By Holger Kunze
It is a situation that can occur at any time in the mechanical engineering industry: A customer has a problem with a machine and asks for immediate technical assistance. Time is pressing, since the client is losing money every hour production is interrupted. In most cases, the machinery company can simply send a technician to solve the issue - at least if the machine is installed in the same country. If the client is based abroad, however, matters are more complicated.
In theory, doing business across borders should be frictionless within the EU. Free movement of services and persons (i.e. workers) is among the four freedoms guaranteed by the European Single Market, and allows the posting of workers within the European Union. In practice, however, a company is required to notify the respective national authorities before sending an employee abroad. This is where the bureaucratic process begins.
If the machine is located in France, for example, the machinery company must first notify the French authorities before sending an employee across the border. This notification includes personal details, qualifications and the salary of the worker. A contact person or organization in France needs to be named in case of queries. And when going to France, the worker must carry the corresponding documentation, all of which must be available in French.
Patchwork of national requirements
Although the requirements for posted workers are particularly complicated in France, the problems are not limited to this country, with similar problems occurring in a number of member states. While the free flow of goods and services is a guaranteed European freedom, each member state is responsible for the labor market policy in the country. This ruling allows member states to impose reporting regulations for foreign workers, which can result in excessive requirements. Like France, Spain also requires documentation in Spanish, while in order to post a worker to Italy, companies are required to name a contact person located in Italy, a regulation which often poses issues, particularly for SMEs without an office in the country.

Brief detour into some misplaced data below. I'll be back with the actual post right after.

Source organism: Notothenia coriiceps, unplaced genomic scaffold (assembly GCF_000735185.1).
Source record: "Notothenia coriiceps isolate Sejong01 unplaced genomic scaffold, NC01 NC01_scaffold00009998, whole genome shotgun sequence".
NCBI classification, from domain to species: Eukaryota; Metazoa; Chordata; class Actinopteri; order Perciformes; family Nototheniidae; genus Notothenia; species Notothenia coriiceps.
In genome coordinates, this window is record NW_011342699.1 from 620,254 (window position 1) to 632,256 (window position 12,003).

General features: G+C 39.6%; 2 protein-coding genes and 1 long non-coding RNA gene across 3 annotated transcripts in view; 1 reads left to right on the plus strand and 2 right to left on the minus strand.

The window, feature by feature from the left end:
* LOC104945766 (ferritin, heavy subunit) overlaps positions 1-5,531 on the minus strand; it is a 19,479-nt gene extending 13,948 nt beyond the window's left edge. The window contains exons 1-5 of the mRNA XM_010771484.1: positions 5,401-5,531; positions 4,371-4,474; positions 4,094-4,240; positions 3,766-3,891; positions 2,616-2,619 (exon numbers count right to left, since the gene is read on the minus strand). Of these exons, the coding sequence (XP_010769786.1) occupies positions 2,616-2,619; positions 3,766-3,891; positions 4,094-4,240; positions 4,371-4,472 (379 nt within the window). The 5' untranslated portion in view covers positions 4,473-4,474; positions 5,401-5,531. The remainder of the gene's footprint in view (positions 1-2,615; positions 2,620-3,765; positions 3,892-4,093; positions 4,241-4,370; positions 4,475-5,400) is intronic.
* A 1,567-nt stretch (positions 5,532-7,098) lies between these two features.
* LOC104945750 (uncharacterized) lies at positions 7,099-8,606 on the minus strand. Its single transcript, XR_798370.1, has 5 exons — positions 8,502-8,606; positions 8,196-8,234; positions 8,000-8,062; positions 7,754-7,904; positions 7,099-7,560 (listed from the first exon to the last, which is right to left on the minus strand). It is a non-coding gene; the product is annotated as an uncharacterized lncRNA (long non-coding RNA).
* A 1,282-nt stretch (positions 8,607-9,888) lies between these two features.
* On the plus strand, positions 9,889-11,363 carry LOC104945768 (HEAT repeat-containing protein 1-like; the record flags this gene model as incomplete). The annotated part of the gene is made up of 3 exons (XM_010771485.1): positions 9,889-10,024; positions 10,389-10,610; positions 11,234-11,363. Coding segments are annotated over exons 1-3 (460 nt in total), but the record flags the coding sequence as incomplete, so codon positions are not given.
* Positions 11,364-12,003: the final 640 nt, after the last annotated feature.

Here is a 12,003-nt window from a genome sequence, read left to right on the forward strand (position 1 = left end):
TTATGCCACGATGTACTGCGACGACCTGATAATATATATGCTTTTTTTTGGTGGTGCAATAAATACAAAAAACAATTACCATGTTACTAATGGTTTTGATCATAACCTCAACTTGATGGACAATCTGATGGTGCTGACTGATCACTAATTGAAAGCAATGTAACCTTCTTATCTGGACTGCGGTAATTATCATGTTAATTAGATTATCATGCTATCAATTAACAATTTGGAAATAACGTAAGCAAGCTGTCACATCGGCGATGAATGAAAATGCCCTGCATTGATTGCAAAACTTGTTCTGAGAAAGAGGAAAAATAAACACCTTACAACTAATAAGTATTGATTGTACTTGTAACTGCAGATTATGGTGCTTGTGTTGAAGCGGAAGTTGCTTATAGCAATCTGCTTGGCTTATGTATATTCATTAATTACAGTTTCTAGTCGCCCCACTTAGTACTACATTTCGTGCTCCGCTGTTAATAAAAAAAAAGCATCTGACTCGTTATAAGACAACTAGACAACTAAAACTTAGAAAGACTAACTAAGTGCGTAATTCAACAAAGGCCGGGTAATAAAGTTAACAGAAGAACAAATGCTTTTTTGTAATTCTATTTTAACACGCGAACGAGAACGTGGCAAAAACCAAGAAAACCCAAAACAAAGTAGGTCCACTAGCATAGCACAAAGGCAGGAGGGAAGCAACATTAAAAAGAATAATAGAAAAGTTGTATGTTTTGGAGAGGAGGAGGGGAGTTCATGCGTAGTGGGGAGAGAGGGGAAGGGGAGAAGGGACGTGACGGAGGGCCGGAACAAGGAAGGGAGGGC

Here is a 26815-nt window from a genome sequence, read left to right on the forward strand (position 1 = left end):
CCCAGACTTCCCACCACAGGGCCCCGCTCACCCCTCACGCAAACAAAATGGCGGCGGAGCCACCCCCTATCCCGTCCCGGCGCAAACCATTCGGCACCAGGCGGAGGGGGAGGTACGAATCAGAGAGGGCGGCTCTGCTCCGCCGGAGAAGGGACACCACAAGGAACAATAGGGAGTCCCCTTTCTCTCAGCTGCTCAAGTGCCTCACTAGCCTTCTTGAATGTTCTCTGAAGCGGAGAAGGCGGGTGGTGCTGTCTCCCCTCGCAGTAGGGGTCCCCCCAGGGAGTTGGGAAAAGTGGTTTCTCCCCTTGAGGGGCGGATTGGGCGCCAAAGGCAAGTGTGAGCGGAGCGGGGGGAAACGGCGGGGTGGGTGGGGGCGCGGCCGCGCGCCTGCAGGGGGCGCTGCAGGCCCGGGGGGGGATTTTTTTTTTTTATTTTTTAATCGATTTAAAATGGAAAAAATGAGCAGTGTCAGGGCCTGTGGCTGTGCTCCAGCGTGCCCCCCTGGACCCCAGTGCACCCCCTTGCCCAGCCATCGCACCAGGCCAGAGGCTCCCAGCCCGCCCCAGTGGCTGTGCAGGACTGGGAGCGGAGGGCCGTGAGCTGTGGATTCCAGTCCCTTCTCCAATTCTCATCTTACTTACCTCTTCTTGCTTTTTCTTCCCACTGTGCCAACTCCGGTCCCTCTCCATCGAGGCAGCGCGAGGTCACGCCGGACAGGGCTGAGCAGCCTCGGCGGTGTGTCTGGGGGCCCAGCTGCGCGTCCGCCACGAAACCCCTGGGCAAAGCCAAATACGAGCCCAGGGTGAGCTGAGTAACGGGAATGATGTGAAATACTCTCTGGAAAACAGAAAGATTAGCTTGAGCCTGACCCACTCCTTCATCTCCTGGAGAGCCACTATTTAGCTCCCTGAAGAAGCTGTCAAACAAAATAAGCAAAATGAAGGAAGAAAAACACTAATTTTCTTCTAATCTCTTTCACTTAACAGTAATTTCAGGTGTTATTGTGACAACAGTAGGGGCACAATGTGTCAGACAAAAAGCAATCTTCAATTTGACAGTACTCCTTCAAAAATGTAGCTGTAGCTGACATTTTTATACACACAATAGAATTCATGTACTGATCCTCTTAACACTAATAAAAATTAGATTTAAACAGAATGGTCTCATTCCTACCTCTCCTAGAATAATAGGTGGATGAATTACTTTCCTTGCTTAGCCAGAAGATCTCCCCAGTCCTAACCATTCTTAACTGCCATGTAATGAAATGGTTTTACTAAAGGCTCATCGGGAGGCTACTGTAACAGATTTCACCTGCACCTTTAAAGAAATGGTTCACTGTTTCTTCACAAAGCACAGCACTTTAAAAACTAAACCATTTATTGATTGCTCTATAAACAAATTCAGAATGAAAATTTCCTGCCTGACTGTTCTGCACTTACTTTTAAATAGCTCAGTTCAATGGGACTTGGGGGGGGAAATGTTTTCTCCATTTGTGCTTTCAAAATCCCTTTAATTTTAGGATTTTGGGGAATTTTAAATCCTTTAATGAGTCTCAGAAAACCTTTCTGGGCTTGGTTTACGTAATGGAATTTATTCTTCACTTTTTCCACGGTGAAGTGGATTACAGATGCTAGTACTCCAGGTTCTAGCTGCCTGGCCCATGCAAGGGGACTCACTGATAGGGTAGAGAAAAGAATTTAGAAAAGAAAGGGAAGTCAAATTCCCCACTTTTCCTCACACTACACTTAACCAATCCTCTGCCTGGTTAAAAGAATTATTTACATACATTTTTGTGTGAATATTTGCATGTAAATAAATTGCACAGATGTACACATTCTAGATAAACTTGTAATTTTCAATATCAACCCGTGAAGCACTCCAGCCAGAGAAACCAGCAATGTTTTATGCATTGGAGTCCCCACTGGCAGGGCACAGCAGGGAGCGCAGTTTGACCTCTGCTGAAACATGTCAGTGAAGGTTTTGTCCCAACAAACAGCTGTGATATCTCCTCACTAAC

The damage for the European economy is significant, since barriers for posted workers not only hamper the trade of services, but also of goods. "The sale of a machine often also requires the deployment of employees for assembly, commissioning or maintenance," says VDMA Chief Executive, Thilo Brodtmann. VDMA estimates the additional bureaucratic costs for the posting of workers to total at least 51 million euros per year for the German mechanical engineering industry alone.
However, not only the reporting requirements themselves can pose problems, but also the maze of differing national regimes. Particularly companies with limited human resources often struggle to navigate the web of systems imposed by each member state. "The current situation regarding deployment is in complete contrast to the idea of the single market," says Brodtmann. "The EU must finally put an end to the jumble of specific national requirements and create uniform rules for the assignment of employees to other EU countries."